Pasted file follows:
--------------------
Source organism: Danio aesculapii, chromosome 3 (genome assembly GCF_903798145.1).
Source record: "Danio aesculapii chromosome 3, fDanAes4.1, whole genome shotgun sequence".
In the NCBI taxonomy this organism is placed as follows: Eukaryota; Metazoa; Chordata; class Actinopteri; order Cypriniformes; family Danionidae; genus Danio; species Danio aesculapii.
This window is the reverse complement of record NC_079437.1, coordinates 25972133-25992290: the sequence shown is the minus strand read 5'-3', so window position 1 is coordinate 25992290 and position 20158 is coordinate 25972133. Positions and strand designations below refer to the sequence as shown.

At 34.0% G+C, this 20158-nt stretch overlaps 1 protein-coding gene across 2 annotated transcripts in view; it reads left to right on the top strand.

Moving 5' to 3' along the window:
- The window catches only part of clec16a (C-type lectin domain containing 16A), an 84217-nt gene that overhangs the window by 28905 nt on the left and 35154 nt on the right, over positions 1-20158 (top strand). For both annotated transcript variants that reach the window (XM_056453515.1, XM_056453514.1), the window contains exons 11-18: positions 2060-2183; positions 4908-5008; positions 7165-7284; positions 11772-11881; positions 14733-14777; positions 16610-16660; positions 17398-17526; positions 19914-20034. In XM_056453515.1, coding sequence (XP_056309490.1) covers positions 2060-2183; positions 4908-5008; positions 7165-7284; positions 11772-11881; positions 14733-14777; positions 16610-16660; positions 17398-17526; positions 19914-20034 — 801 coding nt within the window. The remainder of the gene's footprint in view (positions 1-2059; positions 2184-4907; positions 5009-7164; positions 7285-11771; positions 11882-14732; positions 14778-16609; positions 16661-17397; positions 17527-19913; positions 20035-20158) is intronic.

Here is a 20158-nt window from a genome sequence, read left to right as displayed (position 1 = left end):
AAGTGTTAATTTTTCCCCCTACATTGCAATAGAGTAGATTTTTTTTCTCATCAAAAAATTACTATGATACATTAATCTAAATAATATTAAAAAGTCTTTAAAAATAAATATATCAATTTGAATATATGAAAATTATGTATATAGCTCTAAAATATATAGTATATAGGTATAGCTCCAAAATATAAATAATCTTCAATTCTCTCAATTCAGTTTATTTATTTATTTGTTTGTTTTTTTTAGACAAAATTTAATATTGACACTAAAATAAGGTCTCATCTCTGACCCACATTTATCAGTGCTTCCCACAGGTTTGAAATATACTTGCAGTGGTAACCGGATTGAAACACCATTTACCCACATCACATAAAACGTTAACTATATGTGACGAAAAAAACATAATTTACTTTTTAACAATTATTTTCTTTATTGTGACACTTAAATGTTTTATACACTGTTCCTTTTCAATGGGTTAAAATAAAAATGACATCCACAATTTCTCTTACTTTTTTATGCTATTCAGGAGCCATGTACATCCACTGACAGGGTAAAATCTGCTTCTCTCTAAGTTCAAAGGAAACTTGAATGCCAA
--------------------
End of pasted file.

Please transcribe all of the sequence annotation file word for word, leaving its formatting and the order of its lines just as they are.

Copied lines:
Source organism: Danio aesculapii, chromosome 3 (genome assembly GCF_903798145.1).
Source record: "Danio aesculapii chromosome 3, fDanAes4.1, whole genome shotgun sequence".
In the NCBI taxonomy this organism is placed as follows: Eukaryota; Metazoa; Chordata; class Actinopteri; order Cypriniformes; family Danionidae; genus Danio; species Danio aesculapii.
This window is the reverse complement of record NC_079437.1, coordinates 25972133-25992290: the sequence shown is the minus strand read 5'-3', so window position 1 is coordinate 25992290 and position 20158 is coordinate 25972133. Positions and strand designations below refer to the sequence as shown.

At 34.0% G+C, this 20158-nt stretch overlaps 1 protein-coding gene across 2 annotated transcripts in view; it reads left to right on the top strand.

Moving 5' to 3' along the window:
- The window catches only part of clec16a (C-type lectin domain containing 16A), an 84217-nt gene that overhangs the window by 28905 nt on the left and 35154 nt on the right, over positions 1-20158 (top strand). For both annotated transcript variants that reach the window (XM_056453515.1, XM_056453514.1), the window contains exons 11-18: positions 2060-2183; positions 4908-5008; positions 7165-7284; positions 11772-11881; positions 14733-14777; positions 16610-16660; positions 17398-17526; positions 19914-20034. In XM_056453515.1, coding sequence (XP_056309490.1) covers positions 2060-2183; positions 4908-5008; positions 7165-7284; positions 11772-11881; positions 14733-14777; positions 16610-16660; positions 17398-17526; positions 19914-20034 — 801 coding nt within the window. The remainder of the gene's footprint in view (positions 1-2059; positions 2184-4907; positions 5009-7164; positions 7285-11771; positions 11882-14732; positions 14778-16609; positions 16661-17397; positions 17527-19913; positions 20035-20158) is intronic.

Here is a 20158-nt window from a genome sequence, read left to right as displayed (position 1 = left end):
AAGTGTTAATTTTTCCCCCTACATTGCAATAGAGTAGATTTTTTTTCTCATCAAAAAATTACTATGATACATTAATCTAAATAATATTAAAAAGTCTTTAAAAATAAATATATCAATTTGAATATATGAAAATTATGTATATAGCTCTAAAATATATAGTATATAGGTATAGCTCCAAAATATAAATAATCTTCAATTCTCTCAATTCAGTTTATTTATTTATTTGTTTGTTTTTTTTAGACAAAATTTAATATTGACACTAAAATAAGGTCTCATCTCTGACCCACATTTATCAGTGCTTCCCACAGGTTTGAAATATACTTGCAGTGGTAACCGGATTGAAACACCATTTACCCACATCACATAAAACGTTAACTATATGTGACGAAAAAAACATAATTTACTTTTTAACAATTATTTTCTTTATTGTGACACTTAAATGTTTTATACACTGTTCCTTTTCAATGGGTTAAAATAAAAATGACATCCACAATTTCTCTTACTTTTTTATGCTATTCAGGAGCCATGTACATCCACTGACAGGGTAAAATCTGCTTCTCTCTAAGTTCAAAGGAAACTTGAATGCCAA